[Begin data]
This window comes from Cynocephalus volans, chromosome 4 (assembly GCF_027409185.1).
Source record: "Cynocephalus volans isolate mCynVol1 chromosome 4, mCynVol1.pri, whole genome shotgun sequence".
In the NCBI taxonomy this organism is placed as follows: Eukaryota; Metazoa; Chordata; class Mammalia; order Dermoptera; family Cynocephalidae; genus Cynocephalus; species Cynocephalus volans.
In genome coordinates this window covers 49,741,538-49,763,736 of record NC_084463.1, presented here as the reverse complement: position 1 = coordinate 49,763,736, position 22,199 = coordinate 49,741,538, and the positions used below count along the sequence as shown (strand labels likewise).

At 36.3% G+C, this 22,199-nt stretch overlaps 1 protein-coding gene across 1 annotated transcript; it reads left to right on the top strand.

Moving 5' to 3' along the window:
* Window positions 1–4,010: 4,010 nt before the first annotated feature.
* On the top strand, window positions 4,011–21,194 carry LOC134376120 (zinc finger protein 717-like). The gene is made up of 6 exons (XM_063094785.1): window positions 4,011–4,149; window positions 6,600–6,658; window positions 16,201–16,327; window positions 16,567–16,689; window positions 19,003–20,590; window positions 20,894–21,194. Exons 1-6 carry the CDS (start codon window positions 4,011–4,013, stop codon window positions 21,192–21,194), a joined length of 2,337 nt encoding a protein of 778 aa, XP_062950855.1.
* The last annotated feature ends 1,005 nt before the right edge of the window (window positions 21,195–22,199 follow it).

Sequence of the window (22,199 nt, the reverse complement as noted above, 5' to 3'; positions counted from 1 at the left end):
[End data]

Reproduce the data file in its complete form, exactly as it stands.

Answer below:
This window comes from Cynocephalus volans, chromosome 4 (assembly GCF_027409185.1).
Source record: "Cynocephalus volans isolate mCynVol1 chromosome 4, mCynVol1.pri, whole genome shotgun sequence".
In the NCBI taxonomy this organism is placed as follows: Eukaryota; Metazoa; Chordata; class Mammalia; order Dermoptera; family Cynocephalidae; genus Cynocephalus; species Cynocephalus volans.
In genome coordinates this window covers 49,741,538-49,763,736 of record NC_084463.1, presented here as the reverse complement: position 1 = coordinate 49,763,736, position 22,199 = coordinate 49,741,538, and the positions used below count along the sequence as shown (strand labels likewise).

At 36.3% G+C, this 22,199-nt stretch overlaps 1 protein-coding gene across 1 annotated transcript; it reads left to right on the top strand.

Moving 5' to 3' along the window:
* Window positions 1–4,010: 4,010 nt before the first annotated feature.
* On the top strand, window positions 4,011–21,194 carry LOC134376120 (zinc finger protein 717-like). The gene is made up of 6 exons (XM_063094785.1): window positions 4,011–4,149; window positions 6,600–6,658; window positions 16,201–16,327; window positions 16,567–16,689; window positions 19,003–20,590; window positions 20,894–21,194. Exons 1-6 carry the CDS (start codon window positions 4,011–4,013, stop codon window positions 21,192–21,194), a joined length of 2,337 nt encoding a protein of 778 aa, XP_062950855.1.
* The last annotated feature ends 1,005 nt before the right edge of the window (window positions 21,195–22,199 follow it).

Sequence of the window (22,199 nt, the reverse complement as noted above, 5' to 3'; positions counted from 1 at the left end):